1 Sept. 2021.  Four in ten across the food industry have never heard of Natasha’s law [regarding food labelling - https://natashas-law.com/] despite the new legislation coming into effect from 1 October.  

Around 50% more chain and franchise employees had heard of Natasha’s law than those in small independent food businesses. 

Eight in ten food business owners admitted they felt unprepared for the new food regulations coming into effect, despite 90 per cent saying they have received plenty of information about the new law.  

The new business research has been commissioned by GS1 UK – the global provider of interoperable standards which cover 90 per cent of UK retailers. The not-for-profit is leading the Feed us the Facts campaign for extra transparency from the entire food industry in order to protect people and businesses.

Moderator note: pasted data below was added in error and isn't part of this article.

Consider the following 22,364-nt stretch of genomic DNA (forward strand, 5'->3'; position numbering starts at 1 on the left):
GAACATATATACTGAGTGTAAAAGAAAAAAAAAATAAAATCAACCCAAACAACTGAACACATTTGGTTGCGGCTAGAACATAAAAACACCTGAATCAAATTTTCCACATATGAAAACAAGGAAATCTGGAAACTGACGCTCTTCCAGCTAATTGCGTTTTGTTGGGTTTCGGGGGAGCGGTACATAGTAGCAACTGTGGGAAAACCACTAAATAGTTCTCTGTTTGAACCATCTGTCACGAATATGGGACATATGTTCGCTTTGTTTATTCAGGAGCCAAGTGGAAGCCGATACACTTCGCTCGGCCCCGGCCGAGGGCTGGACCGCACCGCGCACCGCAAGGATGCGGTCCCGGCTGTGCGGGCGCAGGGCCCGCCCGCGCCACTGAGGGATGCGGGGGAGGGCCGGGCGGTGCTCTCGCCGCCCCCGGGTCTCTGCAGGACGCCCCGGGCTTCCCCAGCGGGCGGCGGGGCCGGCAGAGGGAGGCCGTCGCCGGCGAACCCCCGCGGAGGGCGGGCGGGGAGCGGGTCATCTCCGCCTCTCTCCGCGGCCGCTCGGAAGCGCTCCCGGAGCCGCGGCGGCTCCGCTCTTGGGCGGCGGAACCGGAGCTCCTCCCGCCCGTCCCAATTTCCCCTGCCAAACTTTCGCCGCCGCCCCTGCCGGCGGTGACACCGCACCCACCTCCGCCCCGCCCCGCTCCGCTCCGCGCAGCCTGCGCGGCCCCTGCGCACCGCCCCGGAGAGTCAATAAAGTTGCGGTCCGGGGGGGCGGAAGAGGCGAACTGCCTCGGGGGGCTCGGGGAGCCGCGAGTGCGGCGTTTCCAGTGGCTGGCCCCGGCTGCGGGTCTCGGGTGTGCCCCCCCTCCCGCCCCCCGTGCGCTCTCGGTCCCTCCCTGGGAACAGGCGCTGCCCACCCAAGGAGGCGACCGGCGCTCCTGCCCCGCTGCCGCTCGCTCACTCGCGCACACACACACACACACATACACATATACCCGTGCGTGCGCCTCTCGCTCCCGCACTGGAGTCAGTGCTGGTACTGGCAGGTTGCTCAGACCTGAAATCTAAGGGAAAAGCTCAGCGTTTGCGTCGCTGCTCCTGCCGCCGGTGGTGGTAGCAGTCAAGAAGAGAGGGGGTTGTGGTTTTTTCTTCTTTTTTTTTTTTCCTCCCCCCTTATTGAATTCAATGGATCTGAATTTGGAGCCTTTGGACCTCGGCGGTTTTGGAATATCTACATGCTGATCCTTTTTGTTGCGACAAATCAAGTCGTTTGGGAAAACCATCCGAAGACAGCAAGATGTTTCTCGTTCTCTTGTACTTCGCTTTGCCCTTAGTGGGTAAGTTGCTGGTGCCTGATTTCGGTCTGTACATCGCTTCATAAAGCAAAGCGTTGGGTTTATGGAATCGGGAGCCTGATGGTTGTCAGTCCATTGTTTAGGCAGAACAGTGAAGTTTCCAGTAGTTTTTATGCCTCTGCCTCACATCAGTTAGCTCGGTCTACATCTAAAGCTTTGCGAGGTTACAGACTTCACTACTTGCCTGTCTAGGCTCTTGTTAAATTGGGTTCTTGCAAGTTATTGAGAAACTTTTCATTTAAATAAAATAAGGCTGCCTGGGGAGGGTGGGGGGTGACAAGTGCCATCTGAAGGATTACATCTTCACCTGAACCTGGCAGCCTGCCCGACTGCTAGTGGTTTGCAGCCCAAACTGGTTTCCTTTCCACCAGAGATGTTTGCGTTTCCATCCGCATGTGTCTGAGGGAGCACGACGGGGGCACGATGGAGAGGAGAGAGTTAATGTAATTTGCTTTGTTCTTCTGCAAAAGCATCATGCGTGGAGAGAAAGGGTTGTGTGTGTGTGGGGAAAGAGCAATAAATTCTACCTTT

Natasha’s law will require all food businesses to provide full ingredient lists and allergen information on foods pre-packaged for direct sale in England, Wales, Scotland and Northern Ireland. It follows the tragic death of Natasha Ednan-Laperouse after she suffered an allergic reaction to a Pret a Manger baguette. 

The study of businesses – which include food manufacturers, wholesalers, grab and go retailers – found that 80 per cent of chains and franchise welcome more definitive and explanatory packaging whereas this figure was less than half amongst small independent businesses (39 per cent).  

What’s more, one fifth of small independent businesses feel the new legislation is coming in too soon and does not leave enough time to adapt, whereas just 2 per cent of food chains and franchises held this view.  

Small, independent food businesses boomed during the Covid-19 pandemic, with an estimated 44% of all food businesses launched during lockdown being home-based. Often selling though social media, fears have arisen that many are not registering as food businesses meaning local authorities cannot check hygiene and food standards.

[1] https://www.cieh.org/news/press-releases/2021/cieh-concerned-at-rise-of-lockdown-home-food-businesses/